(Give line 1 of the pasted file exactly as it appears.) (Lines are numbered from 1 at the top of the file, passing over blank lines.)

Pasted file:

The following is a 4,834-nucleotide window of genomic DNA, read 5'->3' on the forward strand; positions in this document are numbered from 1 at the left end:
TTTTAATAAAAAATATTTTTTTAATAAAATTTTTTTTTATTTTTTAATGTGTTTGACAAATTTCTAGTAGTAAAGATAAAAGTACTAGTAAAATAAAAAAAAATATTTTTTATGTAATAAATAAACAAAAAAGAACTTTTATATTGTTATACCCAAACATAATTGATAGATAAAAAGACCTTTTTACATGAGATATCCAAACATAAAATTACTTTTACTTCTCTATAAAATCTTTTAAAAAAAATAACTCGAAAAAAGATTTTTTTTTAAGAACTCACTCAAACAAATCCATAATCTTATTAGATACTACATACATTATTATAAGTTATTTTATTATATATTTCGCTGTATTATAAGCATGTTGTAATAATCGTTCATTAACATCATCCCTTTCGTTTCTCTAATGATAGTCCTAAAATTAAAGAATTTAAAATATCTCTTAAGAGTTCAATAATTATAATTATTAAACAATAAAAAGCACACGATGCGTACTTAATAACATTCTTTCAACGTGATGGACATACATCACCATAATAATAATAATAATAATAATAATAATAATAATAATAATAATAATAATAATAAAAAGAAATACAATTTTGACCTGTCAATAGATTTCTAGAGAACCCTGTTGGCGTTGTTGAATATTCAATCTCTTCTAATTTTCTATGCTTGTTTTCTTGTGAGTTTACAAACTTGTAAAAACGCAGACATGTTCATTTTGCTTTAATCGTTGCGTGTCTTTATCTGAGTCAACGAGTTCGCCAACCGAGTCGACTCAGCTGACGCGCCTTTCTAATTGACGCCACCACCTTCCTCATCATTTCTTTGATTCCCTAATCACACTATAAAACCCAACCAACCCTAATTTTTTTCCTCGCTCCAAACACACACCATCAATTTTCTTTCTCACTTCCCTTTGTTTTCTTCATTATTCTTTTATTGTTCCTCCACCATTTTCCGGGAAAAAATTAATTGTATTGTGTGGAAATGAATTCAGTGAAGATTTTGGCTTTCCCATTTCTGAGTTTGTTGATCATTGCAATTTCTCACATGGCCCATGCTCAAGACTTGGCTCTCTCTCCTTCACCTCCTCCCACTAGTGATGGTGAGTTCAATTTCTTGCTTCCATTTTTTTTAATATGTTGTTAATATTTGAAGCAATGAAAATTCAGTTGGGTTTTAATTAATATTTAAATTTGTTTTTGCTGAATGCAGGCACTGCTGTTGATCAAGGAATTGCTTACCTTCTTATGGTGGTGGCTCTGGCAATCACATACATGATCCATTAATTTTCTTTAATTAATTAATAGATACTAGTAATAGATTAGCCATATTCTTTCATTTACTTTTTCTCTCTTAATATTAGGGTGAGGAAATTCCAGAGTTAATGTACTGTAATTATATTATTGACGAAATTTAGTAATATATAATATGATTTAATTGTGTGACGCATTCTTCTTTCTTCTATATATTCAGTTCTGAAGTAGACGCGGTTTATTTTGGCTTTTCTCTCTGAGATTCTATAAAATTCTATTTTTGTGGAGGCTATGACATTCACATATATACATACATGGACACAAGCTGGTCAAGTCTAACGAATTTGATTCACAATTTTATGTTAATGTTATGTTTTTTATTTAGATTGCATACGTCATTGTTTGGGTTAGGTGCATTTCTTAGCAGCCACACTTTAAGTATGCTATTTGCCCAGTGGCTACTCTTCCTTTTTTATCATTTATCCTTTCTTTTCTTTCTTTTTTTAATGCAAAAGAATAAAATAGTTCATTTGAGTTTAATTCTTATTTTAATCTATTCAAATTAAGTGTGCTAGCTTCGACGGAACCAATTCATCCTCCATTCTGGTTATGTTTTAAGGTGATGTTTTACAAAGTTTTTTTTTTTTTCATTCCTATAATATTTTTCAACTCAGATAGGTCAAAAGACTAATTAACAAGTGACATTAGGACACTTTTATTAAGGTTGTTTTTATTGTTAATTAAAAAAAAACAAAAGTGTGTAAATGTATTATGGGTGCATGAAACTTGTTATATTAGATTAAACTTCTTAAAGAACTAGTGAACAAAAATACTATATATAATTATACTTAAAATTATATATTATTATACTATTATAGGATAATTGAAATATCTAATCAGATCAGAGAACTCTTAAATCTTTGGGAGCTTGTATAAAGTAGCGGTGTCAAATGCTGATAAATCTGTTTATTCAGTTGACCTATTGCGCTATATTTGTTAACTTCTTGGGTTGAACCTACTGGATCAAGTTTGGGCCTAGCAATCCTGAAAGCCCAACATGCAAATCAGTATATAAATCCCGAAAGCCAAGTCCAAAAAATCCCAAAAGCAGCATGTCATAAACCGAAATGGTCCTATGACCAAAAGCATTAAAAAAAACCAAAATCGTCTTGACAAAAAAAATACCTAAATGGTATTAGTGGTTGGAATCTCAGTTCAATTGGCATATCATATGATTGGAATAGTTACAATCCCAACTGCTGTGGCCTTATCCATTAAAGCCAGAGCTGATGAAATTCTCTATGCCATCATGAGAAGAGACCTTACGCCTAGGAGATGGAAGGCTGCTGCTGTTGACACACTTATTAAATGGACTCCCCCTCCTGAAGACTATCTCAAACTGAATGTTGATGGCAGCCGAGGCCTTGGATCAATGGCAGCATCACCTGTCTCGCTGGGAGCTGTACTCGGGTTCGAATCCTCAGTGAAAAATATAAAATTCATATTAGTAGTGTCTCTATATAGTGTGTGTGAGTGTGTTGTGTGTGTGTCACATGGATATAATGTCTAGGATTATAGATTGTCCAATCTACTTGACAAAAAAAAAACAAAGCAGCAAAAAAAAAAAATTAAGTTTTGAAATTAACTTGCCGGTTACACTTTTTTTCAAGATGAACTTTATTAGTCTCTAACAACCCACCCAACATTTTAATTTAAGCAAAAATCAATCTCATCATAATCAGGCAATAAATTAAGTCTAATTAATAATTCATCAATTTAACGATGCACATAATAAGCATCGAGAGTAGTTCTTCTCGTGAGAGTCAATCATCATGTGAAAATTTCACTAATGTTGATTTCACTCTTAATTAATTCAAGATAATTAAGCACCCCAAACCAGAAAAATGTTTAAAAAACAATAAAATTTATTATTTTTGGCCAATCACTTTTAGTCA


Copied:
The following is a 4,834-nucleotide window of genomic DNA, read 5'->3' on the forward strand; positions in this document are numbered from 1 at the left end: